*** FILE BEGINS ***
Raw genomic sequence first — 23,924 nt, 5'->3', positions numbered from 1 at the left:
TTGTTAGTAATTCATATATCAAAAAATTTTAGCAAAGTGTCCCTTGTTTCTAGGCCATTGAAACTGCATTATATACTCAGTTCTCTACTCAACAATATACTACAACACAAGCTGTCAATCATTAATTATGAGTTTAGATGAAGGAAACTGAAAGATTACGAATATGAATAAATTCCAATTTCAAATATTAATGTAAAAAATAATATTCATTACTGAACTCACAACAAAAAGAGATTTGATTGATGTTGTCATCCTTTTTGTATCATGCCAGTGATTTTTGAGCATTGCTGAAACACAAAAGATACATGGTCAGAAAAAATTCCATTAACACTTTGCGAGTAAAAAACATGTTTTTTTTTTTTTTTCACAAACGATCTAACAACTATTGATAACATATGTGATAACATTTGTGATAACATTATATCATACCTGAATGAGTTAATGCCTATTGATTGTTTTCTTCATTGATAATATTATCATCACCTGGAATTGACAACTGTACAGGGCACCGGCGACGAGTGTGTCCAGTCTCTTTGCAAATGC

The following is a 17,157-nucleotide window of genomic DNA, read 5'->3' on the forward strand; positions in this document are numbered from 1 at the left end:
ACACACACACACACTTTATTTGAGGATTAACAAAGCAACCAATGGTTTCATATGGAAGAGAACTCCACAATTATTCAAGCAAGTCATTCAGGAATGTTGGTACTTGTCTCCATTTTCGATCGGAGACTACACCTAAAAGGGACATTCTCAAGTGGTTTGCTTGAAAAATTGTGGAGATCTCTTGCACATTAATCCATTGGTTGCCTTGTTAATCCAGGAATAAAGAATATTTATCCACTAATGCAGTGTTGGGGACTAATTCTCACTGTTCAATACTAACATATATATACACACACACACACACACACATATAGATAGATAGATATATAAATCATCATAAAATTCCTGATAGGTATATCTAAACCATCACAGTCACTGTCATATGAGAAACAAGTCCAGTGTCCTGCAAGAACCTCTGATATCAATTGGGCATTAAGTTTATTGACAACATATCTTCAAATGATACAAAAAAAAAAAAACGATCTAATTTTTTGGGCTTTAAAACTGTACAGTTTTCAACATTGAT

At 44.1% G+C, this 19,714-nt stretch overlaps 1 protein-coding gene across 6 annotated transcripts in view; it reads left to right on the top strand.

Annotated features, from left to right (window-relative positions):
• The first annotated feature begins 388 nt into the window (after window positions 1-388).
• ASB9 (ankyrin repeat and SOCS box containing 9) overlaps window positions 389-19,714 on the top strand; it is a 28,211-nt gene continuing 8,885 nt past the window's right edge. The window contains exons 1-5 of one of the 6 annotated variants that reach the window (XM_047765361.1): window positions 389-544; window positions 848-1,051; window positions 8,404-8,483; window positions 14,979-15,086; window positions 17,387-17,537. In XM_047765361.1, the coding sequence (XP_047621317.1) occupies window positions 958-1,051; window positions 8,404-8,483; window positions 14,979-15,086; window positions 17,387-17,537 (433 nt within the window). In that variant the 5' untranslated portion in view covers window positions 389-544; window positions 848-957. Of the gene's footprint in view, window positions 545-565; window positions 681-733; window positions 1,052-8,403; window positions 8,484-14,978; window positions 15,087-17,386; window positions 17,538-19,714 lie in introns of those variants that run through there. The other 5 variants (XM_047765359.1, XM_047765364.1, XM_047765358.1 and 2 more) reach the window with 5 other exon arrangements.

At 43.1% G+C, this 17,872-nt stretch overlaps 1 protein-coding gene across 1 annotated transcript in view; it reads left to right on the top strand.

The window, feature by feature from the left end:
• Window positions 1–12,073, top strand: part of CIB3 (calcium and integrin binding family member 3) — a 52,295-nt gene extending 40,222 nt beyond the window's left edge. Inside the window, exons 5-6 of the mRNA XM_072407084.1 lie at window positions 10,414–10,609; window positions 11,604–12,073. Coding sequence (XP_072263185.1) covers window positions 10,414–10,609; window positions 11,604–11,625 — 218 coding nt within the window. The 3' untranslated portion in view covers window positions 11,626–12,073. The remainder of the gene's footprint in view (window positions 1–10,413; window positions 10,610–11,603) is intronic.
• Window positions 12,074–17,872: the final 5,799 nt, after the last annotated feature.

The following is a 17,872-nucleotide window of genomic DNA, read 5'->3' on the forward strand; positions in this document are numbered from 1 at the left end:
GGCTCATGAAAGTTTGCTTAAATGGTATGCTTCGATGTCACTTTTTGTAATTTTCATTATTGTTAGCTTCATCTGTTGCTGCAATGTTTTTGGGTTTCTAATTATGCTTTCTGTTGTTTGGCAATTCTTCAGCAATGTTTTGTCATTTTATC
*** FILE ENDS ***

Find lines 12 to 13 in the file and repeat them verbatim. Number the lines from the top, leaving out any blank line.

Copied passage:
• Window positions 12,074–17,872: the final 5,799 nt, after the last annotated feature.

The following is a 17,872-nucleotide window of genomic DNA, read 5'->3' on the forward strand; positions in this document are numbered from 1 at the left end: